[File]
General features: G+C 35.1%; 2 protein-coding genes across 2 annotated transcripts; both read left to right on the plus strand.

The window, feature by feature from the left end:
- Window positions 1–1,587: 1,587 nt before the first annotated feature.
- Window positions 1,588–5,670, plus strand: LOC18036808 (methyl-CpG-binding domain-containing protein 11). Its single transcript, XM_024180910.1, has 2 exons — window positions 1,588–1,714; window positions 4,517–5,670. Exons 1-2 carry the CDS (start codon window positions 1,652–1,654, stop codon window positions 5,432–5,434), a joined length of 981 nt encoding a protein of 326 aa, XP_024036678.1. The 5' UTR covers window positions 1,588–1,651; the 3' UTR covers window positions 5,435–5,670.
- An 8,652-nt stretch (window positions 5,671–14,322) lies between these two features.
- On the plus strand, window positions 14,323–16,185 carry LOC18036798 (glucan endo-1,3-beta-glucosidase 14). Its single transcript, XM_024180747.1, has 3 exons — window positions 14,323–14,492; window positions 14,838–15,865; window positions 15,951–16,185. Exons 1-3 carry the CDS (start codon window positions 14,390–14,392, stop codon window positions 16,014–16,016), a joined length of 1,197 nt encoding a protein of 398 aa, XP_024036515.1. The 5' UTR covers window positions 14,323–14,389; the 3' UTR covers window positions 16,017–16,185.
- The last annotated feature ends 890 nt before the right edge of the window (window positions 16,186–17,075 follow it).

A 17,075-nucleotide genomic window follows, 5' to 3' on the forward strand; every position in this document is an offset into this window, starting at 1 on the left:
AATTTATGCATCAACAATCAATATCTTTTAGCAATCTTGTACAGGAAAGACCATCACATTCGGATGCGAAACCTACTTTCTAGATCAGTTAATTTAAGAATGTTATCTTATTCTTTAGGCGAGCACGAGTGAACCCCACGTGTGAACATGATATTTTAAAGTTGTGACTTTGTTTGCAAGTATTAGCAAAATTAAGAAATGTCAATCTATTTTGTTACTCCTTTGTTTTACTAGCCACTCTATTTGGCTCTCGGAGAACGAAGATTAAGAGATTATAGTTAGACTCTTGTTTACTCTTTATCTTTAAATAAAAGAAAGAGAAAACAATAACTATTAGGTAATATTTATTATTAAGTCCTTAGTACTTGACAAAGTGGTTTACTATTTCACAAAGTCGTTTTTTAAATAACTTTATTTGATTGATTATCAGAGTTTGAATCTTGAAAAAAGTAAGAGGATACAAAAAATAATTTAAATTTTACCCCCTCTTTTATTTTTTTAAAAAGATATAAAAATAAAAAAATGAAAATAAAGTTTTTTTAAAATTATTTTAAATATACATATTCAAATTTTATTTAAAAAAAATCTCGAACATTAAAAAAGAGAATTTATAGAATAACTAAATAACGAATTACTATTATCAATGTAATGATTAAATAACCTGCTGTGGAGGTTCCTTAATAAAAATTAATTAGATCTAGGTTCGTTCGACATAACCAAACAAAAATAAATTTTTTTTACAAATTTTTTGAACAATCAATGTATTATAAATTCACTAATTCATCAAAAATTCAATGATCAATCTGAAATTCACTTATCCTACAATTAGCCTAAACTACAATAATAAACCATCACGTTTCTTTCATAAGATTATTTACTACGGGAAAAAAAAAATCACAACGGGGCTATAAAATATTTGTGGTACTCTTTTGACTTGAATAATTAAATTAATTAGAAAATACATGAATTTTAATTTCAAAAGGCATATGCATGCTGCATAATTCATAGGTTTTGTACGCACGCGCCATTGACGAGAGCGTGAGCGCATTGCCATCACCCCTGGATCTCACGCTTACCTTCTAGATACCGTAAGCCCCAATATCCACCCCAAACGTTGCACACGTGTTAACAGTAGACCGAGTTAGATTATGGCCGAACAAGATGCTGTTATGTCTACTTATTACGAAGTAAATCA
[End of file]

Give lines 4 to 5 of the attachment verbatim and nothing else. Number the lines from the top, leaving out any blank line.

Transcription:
- Window positions 1,588–5,670, plus strand: LOC18036808 (methyl-CpG-binding domain-containing protein 11). Its single transcript, XM_024180910.1, has 2 exons — window positions 1,588–1,714; window positions 4,517–5,670. Exons 1-2 carry the CDS (start codon window positions 1,652–1,654, stop codon window positions 5,432–5,434), a joined length of 981 nt encoding a protein of 326 aa, XP_024036678.1. The 5' UTR covers window positions 1,588–1,651; the 3' UTR covers window positions 5,435–5,670.
- An 8,652-nt stretch (window positions 5,671–14,322) lies between these two features.